(B.) List of Species.
|Species, Family, &c.||Plant-association.|
|Hymenophyllum Hymenophyllum (Forst. f.) Sw.||Totara forest.|
|— villosum Col.||Rock, subalpine.|
|— tunbridgense (L.) Sm.||Totara forest.|
|— multifidum (Forst. f.) Sw.||Rock, subalpine.|
|Alsophila Colensoi Hook. f.||Subalpine scrub?|
|Cystopteris fragilis (L.) Bernh.||Stony débris in montane belt of steppe climate.|
|Hipolepis millefolium Hook.||Nothofagus forest.|
|Histiopteris incisa (Thunb.) J. Sm.||Subalpine scrub, where it had been burned.|
|Pteridium esculentum (Forst. f.) Cockayne.|
|Blechnum penna marina (Poir.) Kuhn||Nothofagus forest; steppe; fan.|
|— capense (L.) Schlcht.||Nothofagus forest.|
|Asplenium Asplenium Cav.||Totara forest.|
|— Richardi Hook. f.||Rock (steppe climate); totara forest.|
|— flaccidum Forst. f.||Totara forest.|
|Polystichum vestitum (Forst. f.) Presl.||Débris below rock (steppe climate); totara forest; Nothofagus forest.|
|— cystotegia (Hook.) J. B. Armstg.||Stony débris (stable and large), alpine.|
|Polypodium Polypodium (Willd.) C. Chr.||Totara forest.|
|— pumilum (J. B. Armstg.) Cockayne||Rock, subalpine.|
|Ophioglossum coriaceum A. Cunn.||Steppe.|
|Lycopodium Lycopodium L.||Fell-field.|
|— varium R. Br.||Totara forest.|
|— scariosum Forst. f.||Steppe, but local.|
|Podocarpus Halllii T. Kirk*||Totara forest.|
|— nivalis Hook.||Subalpine scrub (Cameron Glacier); Nothofagus forest, on outskirts.|
|Dacrydium Bidwillii Hook. f.||Sphagnum bog; lake, margin of, on bank.|
|Phyllocladus alpinus Hook. f.||Totara forest; subalpine scrub.|
|Libocedrus Bidwillii Hook. f.||Totara forest.|
|Typha angustifolia L. var. Muelleri ? (Rohrb.) Graebn.||Lake.|
|Microlaena Colensoi (Hook. f.) Petrie||Rock, alpine.|
|Hierochloe Hierochloe (Forst. f.) R. Br.||Fell-field.|
|— Fraseri Hook. f.||Steppe; river-bed, subalpine.|
|Agrostis Agrostis Hook. f.||Rock, alpine.|
|— Dyeri Petrie||Steppe; fell-field.|
|Deyeuxia Deyeuxia Hook. f.||Fell-field.|
|— avenoides (Hook. f.) Buch.||Steppe.|
|Dichelachne crinita (Forst. f.) Hook. f.||Steppe.|
|Trisetum Trisetum (Forst. f.) Trin.||Steppe; fell-field.|
|— Youngii Hook. f.||Steppe of subalpine river-bed.|
|— subspicatum Beauv.||Rock, alpine.|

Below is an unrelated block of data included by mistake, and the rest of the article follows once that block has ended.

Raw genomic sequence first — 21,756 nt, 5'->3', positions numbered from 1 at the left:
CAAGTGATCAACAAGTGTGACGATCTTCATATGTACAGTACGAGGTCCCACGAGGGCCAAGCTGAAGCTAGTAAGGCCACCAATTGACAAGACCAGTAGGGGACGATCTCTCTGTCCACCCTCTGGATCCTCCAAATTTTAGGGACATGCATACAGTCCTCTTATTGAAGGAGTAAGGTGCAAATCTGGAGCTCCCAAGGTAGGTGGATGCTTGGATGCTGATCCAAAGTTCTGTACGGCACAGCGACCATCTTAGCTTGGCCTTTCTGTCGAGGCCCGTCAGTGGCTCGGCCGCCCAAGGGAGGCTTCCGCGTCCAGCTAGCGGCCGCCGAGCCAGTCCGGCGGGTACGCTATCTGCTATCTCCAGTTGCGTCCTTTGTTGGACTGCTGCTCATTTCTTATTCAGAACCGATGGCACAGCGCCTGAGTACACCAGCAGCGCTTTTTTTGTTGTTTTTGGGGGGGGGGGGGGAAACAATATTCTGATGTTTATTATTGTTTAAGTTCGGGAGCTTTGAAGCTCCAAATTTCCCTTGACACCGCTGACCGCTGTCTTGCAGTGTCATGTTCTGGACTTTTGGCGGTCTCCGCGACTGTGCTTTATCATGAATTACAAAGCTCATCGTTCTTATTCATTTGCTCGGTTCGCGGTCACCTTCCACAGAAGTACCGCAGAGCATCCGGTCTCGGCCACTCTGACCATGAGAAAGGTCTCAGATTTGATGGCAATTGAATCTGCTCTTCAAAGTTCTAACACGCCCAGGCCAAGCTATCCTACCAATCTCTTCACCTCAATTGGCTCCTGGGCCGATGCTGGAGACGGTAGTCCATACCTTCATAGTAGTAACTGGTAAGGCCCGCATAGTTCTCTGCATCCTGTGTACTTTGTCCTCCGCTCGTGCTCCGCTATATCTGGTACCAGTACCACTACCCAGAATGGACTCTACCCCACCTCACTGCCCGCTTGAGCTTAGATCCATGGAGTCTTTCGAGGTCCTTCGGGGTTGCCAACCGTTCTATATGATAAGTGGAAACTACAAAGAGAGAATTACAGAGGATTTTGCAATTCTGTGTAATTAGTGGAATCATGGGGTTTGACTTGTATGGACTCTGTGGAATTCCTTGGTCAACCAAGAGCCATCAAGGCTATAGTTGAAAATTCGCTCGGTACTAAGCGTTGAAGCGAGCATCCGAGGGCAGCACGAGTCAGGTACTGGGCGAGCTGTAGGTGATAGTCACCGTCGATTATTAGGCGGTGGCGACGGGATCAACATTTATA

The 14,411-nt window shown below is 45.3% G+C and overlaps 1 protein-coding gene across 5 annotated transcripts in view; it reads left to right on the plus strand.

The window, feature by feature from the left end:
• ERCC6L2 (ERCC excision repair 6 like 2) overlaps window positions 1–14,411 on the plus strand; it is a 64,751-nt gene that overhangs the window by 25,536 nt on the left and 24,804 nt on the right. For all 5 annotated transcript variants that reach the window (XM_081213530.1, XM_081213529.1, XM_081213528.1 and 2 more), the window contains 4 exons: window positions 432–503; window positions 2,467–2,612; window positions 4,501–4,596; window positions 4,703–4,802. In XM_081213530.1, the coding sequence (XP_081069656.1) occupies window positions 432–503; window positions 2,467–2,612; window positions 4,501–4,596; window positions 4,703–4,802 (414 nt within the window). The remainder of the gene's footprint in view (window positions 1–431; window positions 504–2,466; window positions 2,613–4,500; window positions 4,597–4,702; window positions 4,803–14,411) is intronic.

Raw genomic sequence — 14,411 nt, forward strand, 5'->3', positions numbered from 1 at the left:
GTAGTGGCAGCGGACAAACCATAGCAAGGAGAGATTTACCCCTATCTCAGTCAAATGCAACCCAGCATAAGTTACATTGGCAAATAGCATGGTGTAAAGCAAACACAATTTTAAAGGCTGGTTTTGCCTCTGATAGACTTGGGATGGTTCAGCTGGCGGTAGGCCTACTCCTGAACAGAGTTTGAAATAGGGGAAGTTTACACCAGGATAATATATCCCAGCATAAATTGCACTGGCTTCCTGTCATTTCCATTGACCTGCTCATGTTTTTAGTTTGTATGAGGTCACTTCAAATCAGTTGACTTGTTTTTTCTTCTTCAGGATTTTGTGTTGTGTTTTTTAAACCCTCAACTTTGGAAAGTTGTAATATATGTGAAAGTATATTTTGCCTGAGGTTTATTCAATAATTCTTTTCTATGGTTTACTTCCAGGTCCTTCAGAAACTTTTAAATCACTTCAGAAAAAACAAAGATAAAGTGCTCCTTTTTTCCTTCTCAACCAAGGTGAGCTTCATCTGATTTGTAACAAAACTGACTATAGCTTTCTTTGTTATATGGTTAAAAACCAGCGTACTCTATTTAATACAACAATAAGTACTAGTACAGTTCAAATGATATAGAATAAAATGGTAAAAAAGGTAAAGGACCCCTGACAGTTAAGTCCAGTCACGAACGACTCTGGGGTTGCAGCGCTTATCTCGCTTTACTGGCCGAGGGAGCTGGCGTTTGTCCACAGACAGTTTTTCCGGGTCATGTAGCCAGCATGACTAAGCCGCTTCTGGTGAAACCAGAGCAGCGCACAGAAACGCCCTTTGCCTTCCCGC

|Danthonia Danthonia Steud.||Steppe.|
|— flavescens Hook. f.||Steppe; fell-field.|
|— semiannularis R. Br.||Steppe; rock, montane and subalpine.|
|— — var. setifolia Hook. f.||Steppe; fell-field.|
|— Buchanani Hook. f.||Steppe.|
|Arundo conspicua Forst. f.||River-bed, montane.|
|Triodia exigua T. Kirk.||Steppe.|
|Poa novae-zealandiae Hack.||Rock, subalpine.|
|— anceps Forst. f. (?) var.†.||Fell-field; coarse and fairly stable shingle-slip; steppe of riverbed.|
[Footnote] * Our notes regarding the species of totara are quite insufficient, nor have we any specimens beyond one piece of bark which is evidently that of P. Hallii. On the other hand, P. totara may also be present, especially at the lowest altitude of the forest.
[Footnote] † This grass is possibly an undescribed species. It is probably common on the wet mountains of the central Southern Alps.
|Poa caespitosa Forst. f.||Steppe; rock; fell-field.|
|— Colensoi Hook. f.||Steppe; rock; fell-field.|
|— — var. intermedia (Buch.) Cheesem.||Steppe.|
|— Kirkii Buch.||Steppe.|
|— Lindsayi Hook. f.||Steppe.|
|— maniototo Petrie||Steppe.|
|Festuca ovina L. var. novae-zealandiae Hack.||Steppe; river-bed, subalpine.|
|— rubia, L. var.||Steppe.|
|Agropyron scabrum (R. Br.) Beauv.||Steppe; rock.|
|Elaeoclians Cunninghamii Boeck.||Swamp; lake; Sphagnum bog.|
|Schoenus pauciflorus Hook. f.||Sphagnum bog; swamp.|
|Oreobolus pectinatus Hook. f.||Sphagnum bog.|
|Uncinia Uncinia R. Br.||Steppe; river-bed, subalpine.|
|— uncinata (L. f.) Kukenth.||Totara forest.|
|— fusco-vaginata Kükenth||Fell-field.|
|— rubra Boott||Steppe.|
|— filiformis Boott||Totara forest.|
|Carex Carex Petrie||Wet ground.|
|— diandra Schrank||Swamp.|
|— Colensoi Boott||Steppe.|
|— stellulata Good||Swamp.|
|— subdola Boott||Swamp.|
|— Gaudichaudiana Kunth.||Swamp; Sphagnum bog.|
|— ternaria Forst. f.||Swamp.|
|— wakatipu Petrie||River-bed.|
|— Buchanani Berggr.||Stream, margin of.|
|— Petriei Cheesem.||River-bed, in damp ground.|
|— breviculmis R. Br.||Steppe.|
|— Oederi Retz var. catarractae (R. Br.) Kükenth.||Swamp.|
|Juncus effusus L.||Lake; swamp.|
|— bufonius L.||River-bed, montane.|
|Luzula Luzula Hook. f.||Fell-field, alpine.|
|— campestris D. C. var.||Steppe; river-bed, subalpine.|
|— racemosa Desv.||Steppe.|
|— ulophylla (Buchen.) Cockayne and Laing||Steppe; river-bed.|
|Astelia Astelia (T. Kirk) Cockayne||Fell-field.|
|— Petriei Cockayne||Fell-field.|
|Phormium Cookianum Le Jolis||Subalpine scrub; fell-field.|
|Bulbinella Hookeri (Col.) Benth. & Hook. var. angustifolia Cockayne and Laing||Steppe; bog.|
|Microtis unifolia (Forst. f.) Reichenb.||Steppe.|
|Prasophyllum Colensoi Hook. f.||Steppe.|
|Pterostylis mutica R. Br.||Steppe.|
|Corysanthes(macrantha Hook. f.)?||Totara forest.|
|Nothofagus cliffortioides (Hook. f.) Oerst.||Nathofagus forest; bank of streams as occasional scattered clumps.|
|Urtica incisa Poir.||Totara forest; Nothofagus forest.|
|Elytranthe flavida (Hook. f.) Engler||Nothofagus forest.|
|Tupeia antarctica (Forst. f.) Cham. & Schloht.||Totara forest; subalpine scrub.|
|Rumex flexuosus Sol.||Steppe.|
|Muehlenbeckia Muehlenbeckia (Forst. f.) Meissn.||Totara forest.|
|— complexa (A. Cunn.) Meissn.||Totara forest; scrub of river-bed.|
|— axillaria Warp.||River-bed; steppe.|
|— ephedroides Hook. f.||Steppe.|
|Claytonia australasica Hook. f.||Shingle-slip; stream.|
|Montia fontana L.||Stream.|
|Caryophyllaceae. Stellaria Roughii Hook. f.||Shingle-slip.|
|Colobanthus Colobanthus Bartl.||Steppe.|
|— Billardieri Fenzl.||Steppe.|
|— brevisepalus T. Kirk.||Steppe.|
|— acicularis Hook. f.||Rock.|
|Scleranthus biflorus (Forst.) Hook. f.||Steppe; river-bed.|
|Hectorella caespitosa Hook. f.||Rock, alpine.|